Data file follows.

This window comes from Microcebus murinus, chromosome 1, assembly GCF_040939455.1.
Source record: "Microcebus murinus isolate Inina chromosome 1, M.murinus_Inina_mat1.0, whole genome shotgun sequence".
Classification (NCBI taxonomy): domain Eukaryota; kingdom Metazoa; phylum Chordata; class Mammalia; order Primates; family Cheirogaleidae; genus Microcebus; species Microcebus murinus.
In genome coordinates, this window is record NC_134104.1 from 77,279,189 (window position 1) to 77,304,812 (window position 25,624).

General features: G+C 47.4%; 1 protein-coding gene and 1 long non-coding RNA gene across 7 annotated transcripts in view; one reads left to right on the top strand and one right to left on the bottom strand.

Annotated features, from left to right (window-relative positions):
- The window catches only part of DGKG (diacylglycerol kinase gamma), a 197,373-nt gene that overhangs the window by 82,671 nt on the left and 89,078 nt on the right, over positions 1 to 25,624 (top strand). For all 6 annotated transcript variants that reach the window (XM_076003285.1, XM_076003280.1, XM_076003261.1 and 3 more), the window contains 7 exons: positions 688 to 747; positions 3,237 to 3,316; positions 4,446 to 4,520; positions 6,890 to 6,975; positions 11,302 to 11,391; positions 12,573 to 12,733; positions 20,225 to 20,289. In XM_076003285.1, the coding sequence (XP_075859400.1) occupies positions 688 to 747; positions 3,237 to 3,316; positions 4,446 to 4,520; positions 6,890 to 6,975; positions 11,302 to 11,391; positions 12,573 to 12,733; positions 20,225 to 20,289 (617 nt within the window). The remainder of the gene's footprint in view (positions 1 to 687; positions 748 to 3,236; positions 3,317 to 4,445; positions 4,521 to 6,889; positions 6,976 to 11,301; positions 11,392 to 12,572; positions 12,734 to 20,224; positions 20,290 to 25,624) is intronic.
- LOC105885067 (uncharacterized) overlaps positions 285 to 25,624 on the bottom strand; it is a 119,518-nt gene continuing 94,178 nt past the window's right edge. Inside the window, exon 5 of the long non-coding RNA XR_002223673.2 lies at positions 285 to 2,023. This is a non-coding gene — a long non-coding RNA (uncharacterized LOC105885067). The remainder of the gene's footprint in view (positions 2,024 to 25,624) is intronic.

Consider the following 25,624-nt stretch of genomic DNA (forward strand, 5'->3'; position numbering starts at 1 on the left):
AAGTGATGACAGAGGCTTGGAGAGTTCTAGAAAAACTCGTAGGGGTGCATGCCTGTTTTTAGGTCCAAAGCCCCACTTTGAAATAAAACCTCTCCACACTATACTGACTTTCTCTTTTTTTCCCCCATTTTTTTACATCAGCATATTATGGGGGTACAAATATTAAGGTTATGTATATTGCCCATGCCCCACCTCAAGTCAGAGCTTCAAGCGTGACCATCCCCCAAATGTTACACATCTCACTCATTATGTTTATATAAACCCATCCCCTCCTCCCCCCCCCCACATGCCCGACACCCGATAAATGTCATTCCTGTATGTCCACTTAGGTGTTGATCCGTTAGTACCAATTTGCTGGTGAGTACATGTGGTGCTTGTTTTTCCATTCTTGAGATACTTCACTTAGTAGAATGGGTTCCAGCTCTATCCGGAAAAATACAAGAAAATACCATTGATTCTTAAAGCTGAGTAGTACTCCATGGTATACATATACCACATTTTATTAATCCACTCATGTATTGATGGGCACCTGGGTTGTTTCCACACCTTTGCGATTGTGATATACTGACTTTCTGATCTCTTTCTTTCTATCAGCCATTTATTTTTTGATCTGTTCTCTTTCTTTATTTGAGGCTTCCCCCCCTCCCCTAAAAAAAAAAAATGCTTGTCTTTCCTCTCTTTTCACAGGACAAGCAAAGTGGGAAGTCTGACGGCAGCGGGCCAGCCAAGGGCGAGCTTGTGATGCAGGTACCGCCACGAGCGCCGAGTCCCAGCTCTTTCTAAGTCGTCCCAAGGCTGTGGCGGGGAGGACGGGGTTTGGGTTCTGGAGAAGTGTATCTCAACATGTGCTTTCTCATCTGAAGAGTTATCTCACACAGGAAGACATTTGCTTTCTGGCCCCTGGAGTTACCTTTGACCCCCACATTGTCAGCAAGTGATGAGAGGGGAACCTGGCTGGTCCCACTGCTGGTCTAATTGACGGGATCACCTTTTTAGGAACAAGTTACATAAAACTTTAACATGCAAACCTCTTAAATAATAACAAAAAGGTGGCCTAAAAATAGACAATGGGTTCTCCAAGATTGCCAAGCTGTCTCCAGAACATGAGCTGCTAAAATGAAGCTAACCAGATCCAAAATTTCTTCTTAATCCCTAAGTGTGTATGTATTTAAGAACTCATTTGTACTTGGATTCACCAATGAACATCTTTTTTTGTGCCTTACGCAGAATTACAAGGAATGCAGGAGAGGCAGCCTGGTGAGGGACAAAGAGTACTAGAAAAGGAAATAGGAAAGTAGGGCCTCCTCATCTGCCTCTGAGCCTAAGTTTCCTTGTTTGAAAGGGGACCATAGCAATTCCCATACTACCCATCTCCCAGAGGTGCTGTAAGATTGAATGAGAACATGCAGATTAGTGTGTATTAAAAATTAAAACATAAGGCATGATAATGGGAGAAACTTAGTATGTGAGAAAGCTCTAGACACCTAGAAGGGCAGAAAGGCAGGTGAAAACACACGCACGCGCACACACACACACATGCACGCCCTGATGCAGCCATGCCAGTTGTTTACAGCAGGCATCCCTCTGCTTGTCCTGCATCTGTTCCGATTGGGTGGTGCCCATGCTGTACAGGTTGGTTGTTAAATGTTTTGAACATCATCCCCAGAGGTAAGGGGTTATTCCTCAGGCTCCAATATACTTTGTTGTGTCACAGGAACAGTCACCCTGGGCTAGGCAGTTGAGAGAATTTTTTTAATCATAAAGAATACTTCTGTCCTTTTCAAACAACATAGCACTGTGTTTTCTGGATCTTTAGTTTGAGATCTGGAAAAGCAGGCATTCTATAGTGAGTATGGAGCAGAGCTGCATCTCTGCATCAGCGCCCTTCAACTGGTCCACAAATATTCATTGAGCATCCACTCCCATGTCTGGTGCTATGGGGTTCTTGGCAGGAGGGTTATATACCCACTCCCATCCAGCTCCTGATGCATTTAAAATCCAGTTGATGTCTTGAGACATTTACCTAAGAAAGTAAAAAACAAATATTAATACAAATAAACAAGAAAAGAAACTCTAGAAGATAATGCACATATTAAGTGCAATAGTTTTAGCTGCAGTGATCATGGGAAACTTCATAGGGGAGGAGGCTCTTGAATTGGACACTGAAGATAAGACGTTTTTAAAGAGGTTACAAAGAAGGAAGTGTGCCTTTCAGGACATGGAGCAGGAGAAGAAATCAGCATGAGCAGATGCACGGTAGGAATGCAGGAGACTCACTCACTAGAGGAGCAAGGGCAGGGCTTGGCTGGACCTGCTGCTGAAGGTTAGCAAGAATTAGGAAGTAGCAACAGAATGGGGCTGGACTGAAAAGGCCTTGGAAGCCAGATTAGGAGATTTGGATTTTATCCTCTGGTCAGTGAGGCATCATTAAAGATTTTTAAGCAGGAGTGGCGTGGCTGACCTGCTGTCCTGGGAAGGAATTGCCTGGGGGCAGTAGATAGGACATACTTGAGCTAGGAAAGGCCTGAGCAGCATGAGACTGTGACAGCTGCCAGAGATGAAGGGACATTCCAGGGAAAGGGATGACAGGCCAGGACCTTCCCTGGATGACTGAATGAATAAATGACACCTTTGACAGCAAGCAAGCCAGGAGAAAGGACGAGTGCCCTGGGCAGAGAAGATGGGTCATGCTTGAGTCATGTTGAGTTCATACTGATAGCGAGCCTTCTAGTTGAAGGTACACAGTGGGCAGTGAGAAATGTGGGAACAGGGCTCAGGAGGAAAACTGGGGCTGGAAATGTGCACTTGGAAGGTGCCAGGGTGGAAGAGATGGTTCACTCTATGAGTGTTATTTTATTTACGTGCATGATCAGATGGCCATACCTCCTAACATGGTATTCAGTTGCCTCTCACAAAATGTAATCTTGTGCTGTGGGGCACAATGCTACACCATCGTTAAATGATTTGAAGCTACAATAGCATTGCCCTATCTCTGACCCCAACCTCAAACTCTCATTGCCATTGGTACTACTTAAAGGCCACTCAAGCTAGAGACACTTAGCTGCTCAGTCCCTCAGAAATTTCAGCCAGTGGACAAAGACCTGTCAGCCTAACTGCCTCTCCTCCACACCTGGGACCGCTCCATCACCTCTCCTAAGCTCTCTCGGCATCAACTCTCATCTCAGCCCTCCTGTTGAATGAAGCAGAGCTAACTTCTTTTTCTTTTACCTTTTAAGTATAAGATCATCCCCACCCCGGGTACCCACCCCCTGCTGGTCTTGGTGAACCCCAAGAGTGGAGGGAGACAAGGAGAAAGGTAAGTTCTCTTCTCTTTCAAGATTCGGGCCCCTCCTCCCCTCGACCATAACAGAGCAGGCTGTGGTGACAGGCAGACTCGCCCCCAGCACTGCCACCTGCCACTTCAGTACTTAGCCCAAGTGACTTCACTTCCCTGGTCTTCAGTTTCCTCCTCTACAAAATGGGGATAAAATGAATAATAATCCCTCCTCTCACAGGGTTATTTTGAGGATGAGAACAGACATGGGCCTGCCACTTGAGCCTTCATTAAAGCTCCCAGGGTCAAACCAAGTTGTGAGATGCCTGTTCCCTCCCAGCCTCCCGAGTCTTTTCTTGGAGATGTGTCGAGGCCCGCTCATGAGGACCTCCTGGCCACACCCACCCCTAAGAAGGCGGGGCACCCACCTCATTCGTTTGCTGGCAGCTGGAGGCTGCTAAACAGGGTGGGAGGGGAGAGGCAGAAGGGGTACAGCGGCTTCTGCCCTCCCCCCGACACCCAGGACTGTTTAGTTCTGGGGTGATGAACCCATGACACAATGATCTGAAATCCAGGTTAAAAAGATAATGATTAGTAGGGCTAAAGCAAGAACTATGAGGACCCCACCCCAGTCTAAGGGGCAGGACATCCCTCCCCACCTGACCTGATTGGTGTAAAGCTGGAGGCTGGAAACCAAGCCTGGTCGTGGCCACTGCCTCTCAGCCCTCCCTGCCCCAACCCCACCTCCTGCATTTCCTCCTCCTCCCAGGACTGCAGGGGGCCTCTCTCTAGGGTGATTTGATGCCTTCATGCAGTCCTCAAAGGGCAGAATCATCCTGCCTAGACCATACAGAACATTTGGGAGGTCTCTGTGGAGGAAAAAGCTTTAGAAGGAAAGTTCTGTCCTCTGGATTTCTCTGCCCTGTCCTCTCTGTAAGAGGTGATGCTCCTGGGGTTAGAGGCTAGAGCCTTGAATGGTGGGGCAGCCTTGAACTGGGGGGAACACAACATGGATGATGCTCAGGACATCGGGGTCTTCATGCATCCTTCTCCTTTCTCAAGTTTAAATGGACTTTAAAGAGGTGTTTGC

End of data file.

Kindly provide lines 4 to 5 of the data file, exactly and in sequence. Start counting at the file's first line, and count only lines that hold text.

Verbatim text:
In genome coordinates, this window is record NC_134104.1 from 77,279,189 (window position 1) to 77,304,812 (window position 25,624).

General features: G+C 47.4%; 1 protein-coding gene and 1 long non-coding RNA gene across 7 annotated transcripts in view; one reads left to right on the top strand and one right to left on the bottom strand.